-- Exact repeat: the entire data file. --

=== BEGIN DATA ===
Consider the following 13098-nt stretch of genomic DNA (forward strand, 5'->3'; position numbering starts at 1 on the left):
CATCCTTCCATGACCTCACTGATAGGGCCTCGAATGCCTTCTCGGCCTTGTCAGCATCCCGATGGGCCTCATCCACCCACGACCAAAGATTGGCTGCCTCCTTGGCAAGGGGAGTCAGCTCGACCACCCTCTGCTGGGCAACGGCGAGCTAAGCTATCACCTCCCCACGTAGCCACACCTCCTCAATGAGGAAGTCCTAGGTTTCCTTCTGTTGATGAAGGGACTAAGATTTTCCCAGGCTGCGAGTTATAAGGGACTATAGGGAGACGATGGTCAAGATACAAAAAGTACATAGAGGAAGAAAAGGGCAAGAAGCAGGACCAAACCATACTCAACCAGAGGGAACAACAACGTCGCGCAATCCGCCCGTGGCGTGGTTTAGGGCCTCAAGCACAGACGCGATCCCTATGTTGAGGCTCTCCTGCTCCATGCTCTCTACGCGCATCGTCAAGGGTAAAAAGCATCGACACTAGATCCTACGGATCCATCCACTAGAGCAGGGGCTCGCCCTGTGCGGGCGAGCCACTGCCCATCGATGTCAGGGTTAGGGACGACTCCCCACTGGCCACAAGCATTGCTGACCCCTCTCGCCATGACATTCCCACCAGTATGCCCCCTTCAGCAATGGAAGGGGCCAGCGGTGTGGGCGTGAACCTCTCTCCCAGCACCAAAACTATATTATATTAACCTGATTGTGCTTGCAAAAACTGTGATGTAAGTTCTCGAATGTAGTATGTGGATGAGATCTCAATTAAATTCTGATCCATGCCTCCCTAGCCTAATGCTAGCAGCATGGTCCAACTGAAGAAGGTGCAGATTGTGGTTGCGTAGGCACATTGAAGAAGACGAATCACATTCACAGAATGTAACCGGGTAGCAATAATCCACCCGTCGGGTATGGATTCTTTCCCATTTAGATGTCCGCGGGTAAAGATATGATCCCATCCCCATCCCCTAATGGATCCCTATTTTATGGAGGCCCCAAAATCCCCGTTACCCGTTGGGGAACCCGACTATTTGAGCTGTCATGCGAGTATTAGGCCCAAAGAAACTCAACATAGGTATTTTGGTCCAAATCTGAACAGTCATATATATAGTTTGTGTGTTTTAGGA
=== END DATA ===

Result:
Consider the following 13098-nt stretch of genomic DNA (forward strand, 5'->3'; position numbering starts at 1 on the left):
CATCCTTCCATGACCTCACTGATAGGGCCTCGAATGCCTTCTCGGCCTTGTCAGCATCCCGATGGGCCTCATCCACCCACGACCAAAGATTGGCTGCCTCCTTGGCAAGGGGAGTCAGCTCGACCACCCTCTGCTGGGCAACGGCGAGCTAAGCTATCACCTCCCCACGTAGCCACACCTCCTCAATGAGGAAGTCCTAGGTTTCCTTCTGTTGATGAAGGGACTAAGATTTTCCCAGGCTGCGAGTTATAAGGGACTATAGGGAGACGATGGTCAAGATACAAAAAGTACATAGAGGAAGAAAAGGGCAAGAAGCAGGACCAAACCATACTCAACCAGAGGGAACAACAACGTCGCGCAATCCGCCCGTGGCGTGGTTTAGGGCCTCAAGCACAGACGCGATCCCTATGTTGAGGCTCTCCTGCTCCATGCTCTCTACGCGCATCGTCAAGGGTAAAAAGCATCGACACTAGATCCTACGGATCCATCCACTAGAGCAGGGGCTCGCCCTGTGCGGGCGAGCCACTGCCCATCGATGTCAGGGTTAGGGACGACTCCCCACTGGCCACAAGCATTGCTGACCCCTCTCGCCATGACATTCCCACCAGTATGCCCCCTTCAGCAATGGAAGGGGCCAGCGGTGTGGGCGTGAACCTCTCTCCCAGCACCAAAACTATATTATATTAACCTGATTGTGCTTGCAAAAACTGTGATGTAAGTTCTCGAATGTAGTATGTGGATGAGATCTCAATTAAATTCTGATCCATGCCTCCCTAGCCTAATGCTAGCAGCATGGTCCAACTGAAGAAGGTGCAGATTGTGGTTGCGTAGGCACATTGAAGAAGACGAATCACATTCACAGAATGTAACCGGGTAGCAATAATCCACCCGTCGGGTATGGATTCTTTCCCATTTAGATGTCCGCGGGTAAAGATATGATCCCATCCCCATCCCCTAATGGATCCCTATTTTATGGAGGCCCCAAAATCCCCGTTACCCGTTGGGGAACCCGACTATTTGAGCTGTCATGCGAGTATTAGGCCCAAAGAAACTCAACATAGGTATTTTGGTCCAAATCTGAACAGTCATATATATAGTTTGTGTGTTTTAGGA